You then need to decide how much data has to be transmitted to accomplish your communication requirements.
     
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  11. jameschristian

    Thread Starter Member

    Nov 24, 2011
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    I have no idea how any of the stuff you describe (frequency hopping, direct sequence, etc) works. I'm sure I can Google it and learn more about it, but Wikipedia and definitions don't really get me that much closer to implementation. I'm not saying I'm not up for trying them, but I need it explained to me like I'm five, or at least I need step by step instructions on how to construct a system that would use these techniques. I'm not expecting you to do that, but if you could point me in the right direction I'd be grateful.

    I chose milliseconds arbitrarily, what I am going for is the appearance of zero latency, but I realize that is impossible. What needs to happen is that the audience should not be able to discern a difference between when the performer triggers the signal and when the signal is turned into a musical note. I thought a few millisconds of latency might accomplish this.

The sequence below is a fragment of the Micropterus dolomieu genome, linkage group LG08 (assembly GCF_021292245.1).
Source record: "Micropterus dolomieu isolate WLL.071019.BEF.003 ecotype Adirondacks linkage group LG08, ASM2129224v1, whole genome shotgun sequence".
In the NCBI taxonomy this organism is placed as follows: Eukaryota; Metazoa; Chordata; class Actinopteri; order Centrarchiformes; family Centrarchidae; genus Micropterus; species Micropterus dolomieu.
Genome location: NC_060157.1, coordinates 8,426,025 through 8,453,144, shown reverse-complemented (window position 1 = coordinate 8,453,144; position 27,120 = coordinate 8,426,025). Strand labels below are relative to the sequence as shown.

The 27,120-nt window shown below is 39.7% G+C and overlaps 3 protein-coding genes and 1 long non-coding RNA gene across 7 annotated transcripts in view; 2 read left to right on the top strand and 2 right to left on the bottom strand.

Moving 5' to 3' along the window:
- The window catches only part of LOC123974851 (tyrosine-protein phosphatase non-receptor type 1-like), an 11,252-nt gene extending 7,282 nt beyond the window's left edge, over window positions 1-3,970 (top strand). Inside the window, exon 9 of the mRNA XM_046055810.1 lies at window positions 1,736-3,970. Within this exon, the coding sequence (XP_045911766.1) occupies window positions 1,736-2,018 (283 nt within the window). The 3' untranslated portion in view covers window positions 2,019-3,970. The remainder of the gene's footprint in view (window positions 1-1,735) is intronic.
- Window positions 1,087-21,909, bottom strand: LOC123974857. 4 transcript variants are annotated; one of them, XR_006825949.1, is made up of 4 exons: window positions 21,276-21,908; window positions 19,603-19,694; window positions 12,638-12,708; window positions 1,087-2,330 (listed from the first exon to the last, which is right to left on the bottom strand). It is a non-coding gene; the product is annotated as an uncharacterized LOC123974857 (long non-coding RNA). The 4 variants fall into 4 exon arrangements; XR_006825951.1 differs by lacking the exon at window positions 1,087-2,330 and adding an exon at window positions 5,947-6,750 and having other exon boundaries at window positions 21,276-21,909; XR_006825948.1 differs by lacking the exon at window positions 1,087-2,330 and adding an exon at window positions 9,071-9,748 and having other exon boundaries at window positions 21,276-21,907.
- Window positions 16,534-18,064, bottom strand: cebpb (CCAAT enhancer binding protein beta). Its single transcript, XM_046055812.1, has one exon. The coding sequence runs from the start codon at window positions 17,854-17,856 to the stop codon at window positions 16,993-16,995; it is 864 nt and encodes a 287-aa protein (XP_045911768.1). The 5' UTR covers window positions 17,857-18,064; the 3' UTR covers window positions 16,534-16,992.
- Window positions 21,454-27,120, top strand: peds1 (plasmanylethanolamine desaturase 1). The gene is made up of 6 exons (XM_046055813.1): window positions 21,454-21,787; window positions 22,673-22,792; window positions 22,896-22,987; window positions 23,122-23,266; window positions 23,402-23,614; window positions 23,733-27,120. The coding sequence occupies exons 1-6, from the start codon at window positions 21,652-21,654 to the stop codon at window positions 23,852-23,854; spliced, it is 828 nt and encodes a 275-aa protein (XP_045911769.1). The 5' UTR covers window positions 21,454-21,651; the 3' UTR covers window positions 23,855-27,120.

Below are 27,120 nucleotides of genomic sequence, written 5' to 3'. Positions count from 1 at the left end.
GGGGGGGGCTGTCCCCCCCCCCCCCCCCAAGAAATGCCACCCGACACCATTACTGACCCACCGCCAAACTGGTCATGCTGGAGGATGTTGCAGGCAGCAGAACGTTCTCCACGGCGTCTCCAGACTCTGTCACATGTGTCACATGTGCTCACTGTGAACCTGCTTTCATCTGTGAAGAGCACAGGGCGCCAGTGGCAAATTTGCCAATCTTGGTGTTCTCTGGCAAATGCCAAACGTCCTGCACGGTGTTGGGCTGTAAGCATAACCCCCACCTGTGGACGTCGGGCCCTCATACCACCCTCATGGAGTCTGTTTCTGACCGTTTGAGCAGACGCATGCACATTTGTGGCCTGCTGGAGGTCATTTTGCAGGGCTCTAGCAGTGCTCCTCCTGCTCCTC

I was wondering about how to monitor all the frequencies, and I would like to avoid having a sea of antennas that are all picking up the various signals, although it's not a deal breaker. I am a fan of simplicity, so the simpler I can keep this system, the happier I will be. That being said, if having five antennas instead of one will enable the system to function with less latency, then I will use five antennas (or ten, etc). I'm not sure having multiple antennas is the solution, I'm really just using antennas as a place holder for whatever hardware would be necessary to get all the signals interpreted in a synchronous fashion, but I should say that my finances are extremely limited, so if it involves a ton of fairly expensive hardware I might have to write the idea off. Any clue you could give me on what would be required would be very helpful.